Thursday, September 07, 2006

Reading. de Pomiane.

Laurie Colwin led me to Elizabeth David, and Elizabeth David led me to Edouard de Pomiane. This is how literature works for me, a chain reaction of chance introductions that lead to something more. Colwin wrote about home cooking, about puddings and cakes and homey things like casseroles and roasted chickens and the cuisine of the refined slob and fresh produce and meat from the greenmarket and the butcher, respectively, home-baked bread. David wrote about how the English were bastardizing the great dishes of French and Italian cuisines and how it really ought to be done. There was a sense of simplicity in the way they talked and thought about food, and it continues with de Pomiane, who lived and cooked and wrote several decades before.

De Pomiane was a doctor and a research scientest at the Pasteur Institute. Somehow he wrote a cookbook and became a cooking teacher and food scientist, with a radio show in the 1930's. He was actually Polish by birth, and de Pomiane was the name his family assumed when they emigrated to France. I wonder what the French must have thought of him, of his assertion that a meal needed only one main dish, that it was ridiculous and unnecessary to follow a fish course with a meat course, of his modifications of traditional dishes. That is not to say he didn't believe in tradition; he did. In his introduction to Cooking with Pomiane he writes that it represents a momentary pause in the course of toil...the memory of happy moments...and their ephemeral return to life. Without tradition the past would be dead. Tradition brings back to life those whom we have loved, those to whom we owe the present and by consequence, the future. The trick was to reimagine traditional things in a new way, to make them lighter and quicker and modern.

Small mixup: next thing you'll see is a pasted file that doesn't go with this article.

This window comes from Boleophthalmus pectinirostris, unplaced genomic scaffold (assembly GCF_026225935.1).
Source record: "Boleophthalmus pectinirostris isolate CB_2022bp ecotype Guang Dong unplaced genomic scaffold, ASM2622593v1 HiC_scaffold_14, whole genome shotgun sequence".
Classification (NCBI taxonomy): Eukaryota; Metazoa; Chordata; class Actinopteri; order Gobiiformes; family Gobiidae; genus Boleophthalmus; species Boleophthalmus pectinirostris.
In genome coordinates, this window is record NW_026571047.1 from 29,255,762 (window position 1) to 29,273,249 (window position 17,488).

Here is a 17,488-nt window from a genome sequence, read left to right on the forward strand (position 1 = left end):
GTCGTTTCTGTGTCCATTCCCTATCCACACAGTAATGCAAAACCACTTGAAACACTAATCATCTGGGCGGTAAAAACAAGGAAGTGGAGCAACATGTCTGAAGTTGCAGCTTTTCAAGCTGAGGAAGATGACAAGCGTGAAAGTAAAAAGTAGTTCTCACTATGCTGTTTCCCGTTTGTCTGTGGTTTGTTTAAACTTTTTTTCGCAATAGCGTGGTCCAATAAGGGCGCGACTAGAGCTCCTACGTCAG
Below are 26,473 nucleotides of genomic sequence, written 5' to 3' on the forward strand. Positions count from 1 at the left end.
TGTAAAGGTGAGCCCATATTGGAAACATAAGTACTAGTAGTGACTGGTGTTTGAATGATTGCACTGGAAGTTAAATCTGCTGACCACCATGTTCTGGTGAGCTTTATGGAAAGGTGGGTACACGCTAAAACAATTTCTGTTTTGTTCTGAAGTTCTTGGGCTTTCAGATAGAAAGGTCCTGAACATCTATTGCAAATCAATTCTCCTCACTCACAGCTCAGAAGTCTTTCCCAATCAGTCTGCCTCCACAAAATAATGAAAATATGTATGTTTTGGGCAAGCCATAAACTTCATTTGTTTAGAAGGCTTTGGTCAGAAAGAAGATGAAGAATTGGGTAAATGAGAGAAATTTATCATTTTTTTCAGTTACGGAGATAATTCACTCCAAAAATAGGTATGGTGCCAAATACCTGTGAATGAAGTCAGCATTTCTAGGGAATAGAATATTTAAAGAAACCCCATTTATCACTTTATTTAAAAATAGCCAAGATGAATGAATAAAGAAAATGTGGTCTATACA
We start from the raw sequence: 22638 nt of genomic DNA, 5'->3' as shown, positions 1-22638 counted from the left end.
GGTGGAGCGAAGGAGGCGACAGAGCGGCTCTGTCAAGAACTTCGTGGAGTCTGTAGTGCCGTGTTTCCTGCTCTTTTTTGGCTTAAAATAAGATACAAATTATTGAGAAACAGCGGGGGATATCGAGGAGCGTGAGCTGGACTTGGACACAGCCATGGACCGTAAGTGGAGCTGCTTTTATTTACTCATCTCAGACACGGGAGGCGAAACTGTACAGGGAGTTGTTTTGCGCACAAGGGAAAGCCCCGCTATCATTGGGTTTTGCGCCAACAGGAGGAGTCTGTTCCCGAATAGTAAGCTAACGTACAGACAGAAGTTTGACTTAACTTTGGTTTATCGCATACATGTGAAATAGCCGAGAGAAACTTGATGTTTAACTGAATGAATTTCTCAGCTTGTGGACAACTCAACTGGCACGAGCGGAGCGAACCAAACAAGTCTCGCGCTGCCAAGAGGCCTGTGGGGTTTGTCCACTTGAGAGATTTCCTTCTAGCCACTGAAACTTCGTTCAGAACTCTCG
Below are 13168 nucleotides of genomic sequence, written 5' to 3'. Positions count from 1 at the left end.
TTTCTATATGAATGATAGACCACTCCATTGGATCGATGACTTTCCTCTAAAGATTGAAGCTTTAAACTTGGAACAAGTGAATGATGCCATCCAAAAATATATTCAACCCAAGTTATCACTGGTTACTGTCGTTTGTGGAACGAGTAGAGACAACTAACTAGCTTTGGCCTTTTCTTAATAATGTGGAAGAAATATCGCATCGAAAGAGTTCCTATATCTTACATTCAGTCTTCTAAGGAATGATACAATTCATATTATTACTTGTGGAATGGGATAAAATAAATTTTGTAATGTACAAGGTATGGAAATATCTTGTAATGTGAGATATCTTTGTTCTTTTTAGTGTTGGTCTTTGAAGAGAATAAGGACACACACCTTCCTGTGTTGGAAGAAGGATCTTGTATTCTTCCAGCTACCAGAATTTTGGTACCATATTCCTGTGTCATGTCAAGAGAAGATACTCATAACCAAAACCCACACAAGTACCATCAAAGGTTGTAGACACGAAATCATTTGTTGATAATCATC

I have not yet tried any of these recipes, but I have flipped through the pages of Cooking with Pomiane and the highly entertaining French Cooking in Ten Minutes and dreamed of dishes such as a cherry tart made with bread dough or filet steaks Dauphinois, or perhaps an omelet flambé (one of his ten-minute desserts). Most dishes give suggestions for which other dishes to serve alongside and which wine (usually red; either a rough red wine or perhaps a Côtes du Rhone or a good Burgundy, if you have it). His writing is clear and witty and offhandedly amusing. He remarks of a boiled leg of lamb, that it will look gray and a little sad, but when it is cut, the slices are rosy and running with delicious juice. He is constantly reassuring the reader/cook that even if something looks rather unprepossessing or even grotesque as it comes out of the oven, it will taste wonderful, and you believe him.

The premise that de Pomiane sets forth is that good food should be simple, easy to prepare, delicious, and not expensive, relying on the freshest of ingredients. He is a scientist, and writes in scientific terms (much is made of albumins coagulating in meats and fishes and eggs), but his writing is beautiful, almost poetic as he describes a dish of champignons à la crème as exquisite and velvety, a caress for your palate. His words are a caress of the palate as well.

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